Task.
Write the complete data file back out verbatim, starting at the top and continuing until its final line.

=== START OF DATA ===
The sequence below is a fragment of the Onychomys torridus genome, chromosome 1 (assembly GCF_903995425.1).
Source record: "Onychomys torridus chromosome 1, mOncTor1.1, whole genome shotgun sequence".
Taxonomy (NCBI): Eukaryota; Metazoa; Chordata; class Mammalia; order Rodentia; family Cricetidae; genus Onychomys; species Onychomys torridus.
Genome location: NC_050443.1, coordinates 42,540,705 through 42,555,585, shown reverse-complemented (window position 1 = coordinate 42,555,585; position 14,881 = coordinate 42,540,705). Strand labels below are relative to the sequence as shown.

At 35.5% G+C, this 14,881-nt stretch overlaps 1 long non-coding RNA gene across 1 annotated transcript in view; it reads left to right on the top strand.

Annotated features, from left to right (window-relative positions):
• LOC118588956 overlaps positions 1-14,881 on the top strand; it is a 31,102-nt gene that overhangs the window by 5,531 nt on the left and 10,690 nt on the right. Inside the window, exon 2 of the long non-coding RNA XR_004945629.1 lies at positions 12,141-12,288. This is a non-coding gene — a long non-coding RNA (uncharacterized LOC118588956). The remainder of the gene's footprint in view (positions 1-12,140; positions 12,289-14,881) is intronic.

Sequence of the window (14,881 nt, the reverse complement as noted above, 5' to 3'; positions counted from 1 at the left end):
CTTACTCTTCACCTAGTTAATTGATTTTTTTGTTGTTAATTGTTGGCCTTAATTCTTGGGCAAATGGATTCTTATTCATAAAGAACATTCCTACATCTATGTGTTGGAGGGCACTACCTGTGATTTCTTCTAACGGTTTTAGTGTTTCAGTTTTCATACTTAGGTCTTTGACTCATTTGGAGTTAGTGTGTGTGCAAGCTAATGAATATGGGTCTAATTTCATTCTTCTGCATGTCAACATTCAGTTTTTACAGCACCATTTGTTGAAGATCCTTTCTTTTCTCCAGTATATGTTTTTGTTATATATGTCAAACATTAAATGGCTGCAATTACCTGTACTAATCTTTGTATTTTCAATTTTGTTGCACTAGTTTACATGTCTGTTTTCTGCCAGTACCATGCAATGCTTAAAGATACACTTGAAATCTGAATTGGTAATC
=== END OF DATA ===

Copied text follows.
The sequence below is a fragment of the Onychomys torridus genome, chromosome 1 (assembly GCF_903995425.1).
Source record: "Onychomys torridus chromosome 1, mOncTor1.1, whole genome shotgun sequence".
Taxonomy (NCBI): Eukaryota; Metazoa; Chordata; class Mammalia; order Rodentia; family Cricetidae; genus Onychomys; species Onychomys torridus.
Genome location: NC_050443.1, coordinates 42,540,705 through 42,555,585, shown reverse-complemented (window position 1 = coordinate 42,555,585; position 14,881 = coordinate 42,540,705). Strand labels below are relative to the sequence as shown.

At 35.5% G+C, this 14,881-nt stretch overlaps 1 long non-coding RNA gene across 1 annotated transcript in view; it reads left to right on the top strand.

Annotated features, from left to right (window-relative positions):
• LOC118588956 overlaps positions 1-14,881 on the top strand; it is a 31,102-nt gene that overhangs the window by 5,531 nt on the left and 10,690 nt on the right. Inside the window, exon 2 of the long non-coding RNA XR_004945629.1 lies at positions 12,141-12,288. This is a non-coding gene — a long non-coding RNA (uncharacterized LOC118588956). The remainder of the gene's footprint in view (positions 1-12,140; positions 12,289-14,881) is intronic.

Sequence of the window (14,881 nt, the reverse complement as noted above, 5' to 3'; positions counted from 1 at the left end):
CTTACTCTTCACCTAGTTAATTGATTTTTTTGTTGTTAATTGTTGGCCTTAATTCTTGGGCAAATGGATTCTTATTCATAAAGAACATTCCTACATCTATGTGTTGGAGGGCACTACCTGTGATTTCTTCTAACGGTTTTAGTGTTTCAGTTTTCATACTTAGGTCTTTGACTCATTTGGAGTTAGTGTGTGTGCAAGCTAATGAATATGGGTCTAATTTCATTCTTCTGCATGTCAACATTCAGTTTTTACAGCACCATTTGTTGAAGATCCTTTCTTTTCTCCAGTATATGTTTTTGTTATATATGTCAAACATTAAATGGCTGCAATTACCTGTACTAATCTTTGTATTTTCAATTTTGTTGCACTAGTTTACATGTCTGTTTTCTGCCAGTACCATGCAATGCTTAAAGATACACTTGAAATCTGAATTGGTAATC